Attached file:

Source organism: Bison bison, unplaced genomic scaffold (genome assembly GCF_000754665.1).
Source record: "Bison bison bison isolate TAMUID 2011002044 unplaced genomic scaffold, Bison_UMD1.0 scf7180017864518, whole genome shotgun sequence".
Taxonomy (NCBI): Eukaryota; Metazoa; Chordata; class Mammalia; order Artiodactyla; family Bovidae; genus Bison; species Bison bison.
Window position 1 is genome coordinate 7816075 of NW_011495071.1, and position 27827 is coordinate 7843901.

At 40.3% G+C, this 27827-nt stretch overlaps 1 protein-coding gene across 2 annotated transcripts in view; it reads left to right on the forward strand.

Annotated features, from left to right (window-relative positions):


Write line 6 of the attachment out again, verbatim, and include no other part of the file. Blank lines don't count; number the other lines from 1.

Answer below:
Annotated features, from left to right (window-relative positions):